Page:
**Initial values.** Every state values needs to have initial values (the value at *t*=0) for each of the scenarios we like to run. These are the same identifiers `c` as we used in the data set. In BYOM, this is taken care of by the matrix `X0mat`:

X0mat = [2.3 14.5 % the scenarios (here exposure concentrations) 0 0 ]; % initial values state 1 (internal concentrations)

This tells BYOM that we want to run two scenarios (the two we also identified in `DATA`), and that the initial internal concentration is zero in both treatments. Note that `X0mat` may contain less scenarios than the data, or more. Only the scenarios in `X0mat` will be run, and the corresponding model curves plotted. If there is any data for these scenarios, they will be used for fitting and shown in the plots. If not, only a simulation is provided.

**Specifying parameters.** In BYOM, model parameters are part of a structure. This is very useful, as we can address them in `derivatives` and elsewhere by a name, which reduces the chance of errors. In your main script, you need to specify the parameters, provide them with a starting value, tell BYOM whether it needs to fit the parameter or fix it, and provide min-max bounds:

% syntax: par.name = [startvalue fit(0/1) minval maxval]; par.Kiw = [50 1 0 1e6]; % bioconcentration factor, L/kg par.ke = [0.2 1 1e-3 100]; % elimination rate constant, d-1

We use wide min-max bounds in this case. For rate constants, like *ke*, it is generally a good idea to make sure they do not run off to zero or infinity (that can lead to numerical issues such as extreme slowness of the calculations).

The nice thing about using a structure is that we can refer to parameters by their name, instead of its position in a vector. When we ask what `par` looks like after this:

par

par = struct with fields: Kiw: [50 1 0 1000000] ke: [0.2 1 0.001 100]

And we can also ask for a specific parameter by using its name:

par.ke

ans = 0.2 1 0.001 100

**Settings for modelling and plotting.** BYOM will choose its own time vector, based on the time points in your data sets. What I do need to specify is what text I would like to see with the axes of my plots:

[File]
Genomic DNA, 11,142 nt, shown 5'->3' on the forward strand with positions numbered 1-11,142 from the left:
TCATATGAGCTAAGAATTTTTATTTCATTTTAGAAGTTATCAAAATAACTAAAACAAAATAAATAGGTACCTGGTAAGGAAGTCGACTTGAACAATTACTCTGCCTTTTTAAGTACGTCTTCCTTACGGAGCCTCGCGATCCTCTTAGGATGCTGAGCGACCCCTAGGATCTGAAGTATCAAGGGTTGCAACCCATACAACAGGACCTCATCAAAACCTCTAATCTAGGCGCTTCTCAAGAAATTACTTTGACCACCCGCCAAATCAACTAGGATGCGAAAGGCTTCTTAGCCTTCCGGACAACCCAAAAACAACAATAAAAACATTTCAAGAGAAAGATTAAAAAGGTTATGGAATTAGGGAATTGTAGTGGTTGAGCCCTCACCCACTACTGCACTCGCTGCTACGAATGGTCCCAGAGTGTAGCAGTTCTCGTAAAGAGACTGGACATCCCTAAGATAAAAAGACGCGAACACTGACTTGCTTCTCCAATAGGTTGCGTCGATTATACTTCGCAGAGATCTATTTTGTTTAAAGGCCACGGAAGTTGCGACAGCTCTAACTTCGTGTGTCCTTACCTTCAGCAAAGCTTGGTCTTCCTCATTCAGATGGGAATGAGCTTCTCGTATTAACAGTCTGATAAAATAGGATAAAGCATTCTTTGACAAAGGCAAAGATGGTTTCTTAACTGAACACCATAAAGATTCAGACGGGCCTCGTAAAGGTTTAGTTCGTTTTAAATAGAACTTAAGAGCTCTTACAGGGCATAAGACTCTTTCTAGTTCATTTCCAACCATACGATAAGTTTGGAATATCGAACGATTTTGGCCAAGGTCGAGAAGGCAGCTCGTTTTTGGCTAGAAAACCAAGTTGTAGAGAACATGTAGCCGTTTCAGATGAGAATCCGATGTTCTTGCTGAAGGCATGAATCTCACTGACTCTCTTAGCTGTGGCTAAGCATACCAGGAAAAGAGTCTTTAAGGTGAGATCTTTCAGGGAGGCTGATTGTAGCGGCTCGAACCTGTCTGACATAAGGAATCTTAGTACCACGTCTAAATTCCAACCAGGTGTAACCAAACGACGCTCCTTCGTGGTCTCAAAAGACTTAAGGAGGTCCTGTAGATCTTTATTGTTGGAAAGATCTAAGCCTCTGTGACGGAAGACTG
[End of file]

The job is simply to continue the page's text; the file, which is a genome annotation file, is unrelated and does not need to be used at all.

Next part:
% specify the y-axis labels for each state variable glo.ylab{1} = ['internal concentration (',char(181),'g/kg dwt)']; % specify the x-axis label (same for all states) glo.xlab = 'time (days)';

The specification of the y-label is a cell (hence the `{1}`). This is handy as each state can have its own y-axis label. There is only one x-label, which is usually time. The `char(181)` is a way to get the micro symbol for the units in there.

Next, specify what you would like to do with the legends. The scenarios (the first row in `X0mat`) will always be part of the legend, but there can be some text in front and after it:

glo.leglab1 = 'conc. '; % legend label before the 'scenario' number glo.leglab2 = [char(181),'g/L']; % legend label after the 'scenario' number

This will give us a nice legend when we're plotting. Now, let's look what the global variable `glo` now contains:

glo

glo = struct with fields: ylab: {'internal concentration (µg/kg dwt)'} xlab: 'time (days)' leglab1: 'conc. ' leglab2: 'µg/L'

**The model.** All of the information above had to be entered in the main script. The model, however, goes in the file derivatives.m. There, you first need to unpack the parameters from their structure (that leads to a more readable code):

Kiw = par.Kiw(1); % bioconcentration factor, L/kg ke = par.ke(1); % elimination rate constant, d-1

Note that I only want to know the first element of the parameter vector; its value. The other information is used elsewhere in the model, and we don't have to care about that.

The scenario (the first rows `X0mat`) enters `derivatives` through the variable `c`. In this case, our scenario identifiers are the concentration in the exposure phase, so that makes our life easy. However, the exposure is not constant: there is only 7 days exposure, after which the exposure is zero. To accommodate this, we use an `IF THEN` construction (note that time enters as `t`):

if t>7 % for the depuration phase ... c = 0; % make the external concentration zero end

The model is then entered in the form of the ODE (as specified above), in Matlab style:

dCi = ke * (Kiw * c - Ci); % first-order bioconcentration dX = [dCi]; % collect derivatives in vector dX to return to call_deri

It should be noted that in `derivatives`, the concentration `c` is always a single number, and time `t` as well (they enter one by one). That's all! Now we are ready to fit the model and make nice plots.

## What you will get out